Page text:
Opinion » Editorial


About those Olympic legacies



Nearly three years ago, when several hundred Whistlerites turned out for a special council meeting at the Fairmont Chateau Whistler to voice their opinions on being part of the Olympic bid, and then to hear council members vote 6-1 to officially endorse the bid, some of the benefits of hosting the Games were listed. Among the legacies Whistler could expect, regardless of whether the bid was successful or not, were financial tools, a boundary expansion and 300 acres of land for affordable housing. If the bid was successful Whistler would also gain several Olympic and Paralympic facilities, including a Nordic centre, a bobsleigh track and an ice arena.

Two years ago this Saturday, of course, IOC members voted to award the 2010 Games to Vancouver and Whistler. Since then more of the details of hosting the Olympics have come to light as some decisions have been made and work has commenced. But some of the Olympic legacies Whistler was anticipating have not. The boundary expansion and financial tools may not be dead but neither have they been granted. And now there are signs Whistler may forfeit the ice arena that is needed to host the Paralympics.

The Paralympics, which will be held in March of 2010, will be based in Whistler; no events are planned for Vancouver. The ice arena, which will host Paralympic sledgehockey and must have capacity for 3,500-5,000 spectators, will be built in the Sea to Sky corridor, but exactly where has yet to be determined. An official with the Vancouver Organizing Committee said recently the arena is Whistler’s to lose. Whistler must make up its mind by the end of July.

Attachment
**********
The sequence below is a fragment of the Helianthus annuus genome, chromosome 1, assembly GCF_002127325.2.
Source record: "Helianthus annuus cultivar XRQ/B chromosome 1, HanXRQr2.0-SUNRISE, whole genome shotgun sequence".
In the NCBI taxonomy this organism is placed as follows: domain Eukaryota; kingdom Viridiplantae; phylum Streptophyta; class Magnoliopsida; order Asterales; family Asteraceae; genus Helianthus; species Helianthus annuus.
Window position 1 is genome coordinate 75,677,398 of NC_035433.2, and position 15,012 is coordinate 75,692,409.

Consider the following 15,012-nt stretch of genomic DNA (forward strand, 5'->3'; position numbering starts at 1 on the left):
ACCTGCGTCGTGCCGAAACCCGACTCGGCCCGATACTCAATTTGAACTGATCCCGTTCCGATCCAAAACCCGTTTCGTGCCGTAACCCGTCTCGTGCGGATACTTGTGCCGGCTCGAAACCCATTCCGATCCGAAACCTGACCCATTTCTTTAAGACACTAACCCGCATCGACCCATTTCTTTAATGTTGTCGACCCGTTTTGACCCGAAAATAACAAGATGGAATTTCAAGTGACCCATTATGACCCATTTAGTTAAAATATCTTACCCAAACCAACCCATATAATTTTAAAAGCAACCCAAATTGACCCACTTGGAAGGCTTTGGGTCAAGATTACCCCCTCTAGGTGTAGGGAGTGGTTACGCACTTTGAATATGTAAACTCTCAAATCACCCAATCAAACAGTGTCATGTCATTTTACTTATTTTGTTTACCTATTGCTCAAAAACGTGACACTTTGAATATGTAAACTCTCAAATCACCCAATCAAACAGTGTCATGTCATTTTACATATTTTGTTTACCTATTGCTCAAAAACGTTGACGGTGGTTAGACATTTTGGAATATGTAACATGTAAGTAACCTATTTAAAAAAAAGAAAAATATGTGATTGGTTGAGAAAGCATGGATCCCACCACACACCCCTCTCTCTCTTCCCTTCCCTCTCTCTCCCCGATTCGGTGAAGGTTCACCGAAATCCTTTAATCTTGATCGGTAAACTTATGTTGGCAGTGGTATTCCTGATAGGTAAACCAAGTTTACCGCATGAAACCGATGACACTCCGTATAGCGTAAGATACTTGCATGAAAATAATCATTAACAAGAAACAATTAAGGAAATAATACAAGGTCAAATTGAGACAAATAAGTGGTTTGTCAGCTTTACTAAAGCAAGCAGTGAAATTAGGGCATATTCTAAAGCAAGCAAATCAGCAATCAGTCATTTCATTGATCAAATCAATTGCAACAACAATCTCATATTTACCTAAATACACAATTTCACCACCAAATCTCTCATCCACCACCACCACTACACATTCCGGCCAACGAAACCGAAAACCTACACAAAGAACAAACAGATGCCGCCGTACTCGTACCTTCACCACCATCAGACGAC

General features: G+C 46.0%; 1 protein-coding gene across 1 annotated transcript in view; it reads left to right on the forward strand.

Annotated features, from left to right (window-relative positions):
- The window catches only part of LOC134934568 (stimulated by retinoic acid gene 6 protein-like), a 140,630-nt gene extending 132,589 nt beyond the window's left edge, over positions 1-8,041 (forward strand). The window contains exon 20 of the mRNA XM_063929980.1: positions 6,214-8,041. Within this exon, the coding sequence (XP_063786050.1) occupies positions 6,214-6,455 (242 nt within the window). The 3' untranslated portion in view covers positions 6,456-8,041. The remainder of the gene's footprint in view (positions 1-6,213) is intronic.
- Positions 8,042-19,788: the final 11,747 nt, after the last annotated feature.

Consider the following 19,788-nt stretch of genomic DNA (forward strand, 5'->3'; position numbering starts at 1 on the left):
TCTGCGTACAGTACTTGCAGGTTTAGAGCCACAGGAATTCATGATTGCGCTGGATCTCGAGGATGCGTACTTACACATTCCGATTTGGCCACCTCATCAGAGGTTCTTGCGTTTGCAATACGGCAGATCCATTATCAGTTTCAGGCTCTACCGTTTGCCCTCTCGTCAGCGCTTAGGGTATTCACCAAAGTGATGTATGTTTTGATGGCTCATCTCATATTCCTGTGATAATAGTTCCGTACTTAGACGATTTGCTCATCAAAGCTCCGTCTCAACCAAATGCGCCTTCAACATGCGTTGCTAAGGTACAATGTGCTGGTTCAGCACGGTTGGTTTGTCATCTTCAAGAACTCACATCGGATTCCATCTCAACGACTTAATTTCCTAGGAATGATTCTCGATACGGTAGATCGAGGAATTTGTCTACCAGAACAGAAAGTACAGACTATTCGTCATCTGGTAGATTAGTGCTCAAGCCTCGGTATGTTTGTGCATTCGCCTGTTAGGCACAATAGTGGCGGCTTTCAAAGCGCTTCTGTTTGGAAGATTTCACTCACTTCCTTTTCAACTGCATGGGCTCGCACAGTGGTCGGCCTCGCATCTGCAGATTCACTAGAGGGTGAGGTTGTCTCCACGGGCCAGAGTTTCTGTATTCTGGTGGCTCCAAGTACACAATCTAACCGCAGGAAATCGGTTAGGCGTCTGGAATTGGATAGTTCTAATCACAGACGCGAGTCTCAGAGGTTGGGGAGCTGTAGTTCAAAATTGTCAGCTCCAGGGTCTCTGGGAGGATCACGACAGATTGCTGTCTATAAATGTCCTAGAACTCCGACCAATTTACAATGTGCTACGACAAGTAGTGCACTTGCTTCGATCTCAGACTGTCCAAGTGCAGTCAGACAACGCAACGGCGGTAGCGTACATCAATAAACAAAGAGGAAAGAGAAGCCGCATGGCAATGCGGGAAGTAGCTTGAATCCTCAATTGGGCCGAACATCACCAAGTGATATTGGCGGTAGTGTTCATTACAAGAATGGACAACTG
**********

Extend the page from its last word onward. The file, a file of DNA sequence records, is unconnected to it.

Why would Whistler even hesitate about accepting this facility? To begin with it’s not a completed facility VANOC is offering, it’s $20 million toward an arena. In a town where fire halls cost $3 million and a library $10 million, $20 million isn’t going to build a 5,000-capacity arena, even when the land is not part of the cost.

Second, three sites are generally understood to be under consideration: Lots 1 and 9 in the village; at Meadow Park next to the existing arena; and in the vicinity of the athletes village next to the Cheakamus River. The cost of building on Lots 1 and 9 is prohibitive. Even though Lot 1 was given to the municipality and always intended for a cultural or sports centre, the cost of building something that meets village design guidelines would be enormous. As well, some people now value the small forest on the lots more highly than an arena.

The Meadow Park site, like Lots 1 and 9 and Spruce Grove Park, is composed of soil deposited from a river; it’s not solid ground and to build a stable foundation on it would be costly.